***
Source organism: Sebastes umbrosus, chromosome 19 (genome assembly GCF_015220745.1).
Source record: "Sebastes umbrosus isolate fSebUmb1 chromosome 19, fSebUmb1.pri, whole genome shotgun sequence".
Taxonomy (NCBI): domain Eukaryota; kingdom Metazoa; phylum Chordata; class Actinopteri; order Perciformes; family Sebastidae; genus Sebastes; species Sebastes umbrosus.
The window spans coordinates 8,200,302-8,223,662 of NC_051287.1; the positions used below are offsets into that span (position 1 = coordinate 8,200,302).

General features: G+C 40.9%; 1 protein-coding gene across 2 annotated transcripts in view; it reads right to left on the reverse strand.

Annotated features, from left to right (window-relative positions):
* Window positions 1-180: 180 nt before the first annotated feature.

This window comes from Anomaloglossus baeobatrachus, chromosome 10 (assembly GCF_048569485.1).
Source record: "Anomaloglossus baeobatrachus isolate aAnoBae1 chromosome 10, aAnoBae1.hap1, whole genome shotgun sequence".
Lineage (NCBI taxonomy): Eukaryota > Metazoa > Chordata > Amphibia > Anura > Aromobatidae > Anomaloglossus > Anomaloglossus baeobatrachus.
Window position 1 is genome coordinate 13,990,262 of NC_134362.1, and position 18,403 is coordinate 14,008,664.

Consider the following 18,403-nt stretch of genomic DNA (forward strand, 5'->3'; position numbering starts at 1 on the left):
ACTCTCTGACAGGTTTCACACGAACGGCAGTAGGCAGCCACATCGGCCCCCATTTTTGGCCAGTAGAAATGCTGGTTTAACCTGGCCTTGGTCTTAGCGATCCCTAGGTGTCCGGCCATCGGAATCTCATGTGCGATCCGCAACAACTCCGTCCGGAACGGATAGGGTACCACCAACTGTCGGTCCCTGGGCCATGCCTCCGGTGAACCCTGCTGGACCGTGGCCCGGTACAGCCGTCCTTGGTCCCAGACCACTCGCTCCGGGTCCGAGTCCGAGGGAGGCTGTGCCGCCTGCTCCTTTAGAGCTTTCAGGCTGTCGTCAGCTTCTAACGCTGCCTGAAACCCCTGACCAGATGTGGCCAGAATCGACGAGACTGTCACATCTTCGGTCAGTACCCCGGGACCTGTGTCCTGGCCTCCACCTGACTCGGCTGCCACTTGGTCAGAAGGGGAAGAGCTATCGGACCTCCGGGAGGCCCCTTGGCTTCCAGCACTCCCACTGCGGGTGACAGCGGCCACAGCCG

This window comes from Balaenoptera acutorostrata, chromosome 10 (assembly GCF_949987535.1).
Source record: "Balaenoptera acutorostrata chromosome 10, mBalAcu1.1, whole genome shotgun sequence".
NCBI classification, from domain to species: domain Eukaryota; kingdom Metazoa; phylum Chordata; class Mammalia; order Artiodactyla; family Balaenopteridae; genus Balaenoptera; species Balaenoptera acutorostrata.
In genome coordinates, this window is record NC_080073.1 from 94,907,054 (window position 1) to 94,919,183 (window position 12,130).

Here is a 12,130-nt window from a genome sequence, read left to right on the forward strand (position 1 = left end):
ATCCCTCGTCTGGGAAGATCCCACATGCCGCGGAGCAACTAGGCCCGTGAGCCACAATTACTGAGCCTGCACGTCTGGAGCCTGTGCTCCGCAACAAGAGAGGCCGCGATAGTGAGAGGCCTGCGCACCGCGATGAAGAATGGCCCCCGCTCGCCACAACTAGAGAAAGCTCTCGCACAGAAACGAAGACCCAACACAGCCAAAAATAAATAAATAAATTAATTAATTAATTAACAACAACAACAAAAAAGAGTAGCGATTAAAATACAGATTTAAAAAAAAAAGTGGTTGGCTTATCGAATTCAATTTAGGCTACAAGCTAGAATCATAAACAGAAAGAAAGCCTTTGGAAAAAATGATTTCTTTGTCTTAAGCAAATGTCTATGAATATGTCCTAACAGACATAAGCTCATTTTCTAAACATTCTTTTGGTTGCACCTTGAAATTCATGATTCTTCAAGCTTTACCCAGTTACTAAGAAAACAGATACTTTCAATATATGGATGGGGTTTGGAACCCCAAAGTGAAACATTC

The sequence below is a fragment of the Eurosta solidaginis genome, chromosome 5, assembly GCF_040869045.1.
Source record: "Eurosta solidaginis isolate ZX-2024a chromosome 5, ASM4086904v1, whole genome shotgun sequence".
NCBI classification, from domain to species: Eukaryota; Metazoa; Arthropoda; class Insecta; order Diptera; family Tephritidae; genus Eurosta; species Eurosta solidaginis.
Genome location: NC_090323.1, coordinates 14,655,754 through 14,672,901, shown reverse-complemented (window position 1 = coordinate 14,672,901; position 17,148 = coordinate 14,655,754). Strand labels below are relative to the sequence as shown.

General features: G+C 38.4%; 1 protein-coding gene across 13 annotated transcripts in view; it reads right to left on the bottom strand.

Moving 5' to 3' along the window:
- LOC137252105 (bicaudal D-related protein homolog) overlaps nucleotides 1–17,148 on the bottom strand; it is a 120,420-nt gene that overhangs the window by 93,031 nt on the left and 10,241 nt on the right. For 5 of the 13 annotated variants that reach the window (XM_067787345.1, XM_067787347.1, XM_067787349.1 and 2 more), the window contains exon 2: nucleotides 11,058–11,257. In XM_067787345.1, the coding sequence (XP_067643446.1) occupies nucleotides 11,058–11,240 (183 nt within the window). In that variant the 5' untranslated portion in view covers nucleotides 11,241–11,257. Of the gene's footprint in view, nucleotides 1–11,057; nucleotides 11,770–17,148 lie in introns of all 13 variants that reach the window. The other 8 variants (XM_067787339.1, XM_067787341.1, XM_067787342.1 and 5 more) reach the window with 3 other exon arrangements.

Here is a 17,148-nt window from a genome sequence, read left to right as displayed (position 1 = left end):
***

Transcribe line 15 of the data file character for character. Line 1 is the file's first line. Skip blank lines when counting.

Source record: "Balaenoptera acutorostrata chromosome 10, mBalAcu1.1, whole genome shotgun sequence".